Thu 23 Jun, 2005 08:55 pm
Unheard on the U.S. Campus: What the Foreign Teacher Said
By ALAN FINDER
Published: June 24, 2005
Peter DaSilva for The New York Times
Valerie Serrin could not understand her Berkeley teaching assistant.
The teaching assistant, a graduate student from China, possessed a finely honed mind. But he also had a heavy accent and a limited grasp of spoken English, so he could not explain to Ms. Serrin, a freshman at the time, what her report had lacked.
"He would just say, 'It's easy, it's easy,' " said Ms. Serrin, who recently completed her junior year at the University of California, Berkeley. "But it wasn't easy. He was brilliant, absolutely brilliant, but he couldn't communicate in English."
Ms. Serrin's experience is hardly unique. With a steep rise in the number of foreign graduate students in the last two decades, undergraduates at large research universities often find themselves in classes and laboratories run by graduate teaching assistants whose mastery of English is less than complete.
The issue is particularly acute in subjects like engineering, where 50 percent of graduate students are foreign born, and math and the physical sciences, where 41 percent of graduate students are, according to a survey by the Council of Graduate Schools, an association of 450 schools. This is despite a modest decline in the number of international students enrolling in American graduate programs since the terrorist attacks of Sept. 11, 2001.
The encounters have prompted legislation in at least 22 states requiring universities to make sure that teachers are proficient in spoken English. In January, Bette B. Grande, a Republican state representative from Fargo, N.D., tried to go even further after her son Alec complained of his experiences at North Dakota State University. Mrs. Grande introduced legislation that would allow students in state universities to drop courses without penalty and be reimbursed if they could not understand the English of a teaching assistant or a professor.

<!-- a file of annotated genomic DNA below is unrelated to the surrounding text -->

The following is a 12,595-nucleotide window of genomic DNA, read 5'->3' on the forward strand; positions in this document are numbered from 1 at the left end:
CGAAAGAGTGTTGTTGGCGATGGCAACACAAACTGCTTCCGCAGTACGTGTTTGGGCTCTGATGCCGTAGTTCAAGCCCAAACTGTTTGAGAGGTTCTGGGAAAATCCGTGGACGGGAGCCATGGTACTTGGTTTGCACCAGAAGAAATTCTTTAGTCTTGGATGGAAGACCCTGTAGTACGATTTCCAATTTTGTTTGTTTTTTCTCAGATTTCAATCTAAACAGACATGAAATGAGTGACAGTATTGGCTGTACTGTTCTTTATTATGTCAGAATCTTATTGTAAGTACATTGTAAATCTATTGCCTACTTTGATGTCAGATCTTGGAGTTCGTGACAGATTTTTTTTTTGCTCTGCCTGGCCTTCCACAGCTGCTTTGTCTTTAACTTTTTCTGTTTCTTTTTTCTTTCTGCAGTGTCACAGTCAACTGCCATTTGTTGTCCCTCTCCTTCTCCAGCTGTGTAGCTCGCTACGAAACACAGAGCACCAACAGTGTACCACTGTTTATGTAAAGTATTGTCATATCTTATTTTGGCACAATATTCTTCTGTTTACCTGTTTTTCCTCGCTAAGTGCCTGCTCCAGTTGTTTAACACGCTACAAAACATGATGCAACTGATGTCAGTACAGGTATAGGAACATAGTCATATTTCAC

"If a student has paid tuition to be in that classroom," she said, "he should receive what he paid for."
State lawmakers, however, balked, instead ordering education officials to assess how well state universities were training teaching assistants.
Many universities are trying to minimize the problem by creating programs to assess the English skills of international graduate students who are prospective teaching assistants and offering courses as needed.
But interviews with dozens of undergraduates at six universities over the last few weeks indicate that the problem remains acute, in some cases even influencing decisions about what majors to pursue.
Ms. Serrin said that she went to Berkeley thinking she might go to medical school but that she was now majoring in economics, in part because of freshman chemistry.
Myles Sullivan, a University of Massachusetts senior, twice dropped courses, once in astronomy and once in linguistics, because he could not decipher his teaching assistant.
"Both were brilliant men, but the language barrier was just too much for me," Mr. Sullivan said.
Some students end up spending hundreds of dollars to conquer the language barrier. Loyda Martinez, a senior at the University of Massachusetts, started subscribing to an online service that provides copies of notes from previous courses at the university when she had a hard time understanding teaching assistants in math, science and psychology classes. The service cost $20 to $75 a course, Ms. Martinez said.
Others in the academic world believe that the complaints are not entirely about the shortcomings of foreign-born teaching assistants.
"Is there some low-level carping? Absolutely," said Dudley Doane, director of the Center for American English Language and Culture at the University of Virginia. "Is it justified? At times it may be. However, we have some students who aren't used to stretching."
It is a point echoed by some foreign teaching assistants who, in addition to their own studies and the rigors of grading papers, overseeing labs and leading discussions, must deal with what they sometimes consider intolerant undergraduates.
I think the problem's overstated, but there should be a standard of English language competence required of instructors at public colleges and universities. It's ridiculous, however, for the North Dakota State Representative to argue that students should be able to determine the instructors level of competence--too many students would use that as an excuse to bail on any challenging professor who happened to have a strong accent.
Another area where language or at least a strong accent can be a problem are the help lines of the various computer manufacturers since many are now based overseas or so I'm told.
Pitter: I've occasionally run into that problem myself. If I'm absolutely unable to understand the help line technician, I try to get the job number and call back. Most of these help line services are too busy for you to get the same technician, so you'll get someone different who can pull up your problem on his or her computer; I keep doing this until I get someone I can understand.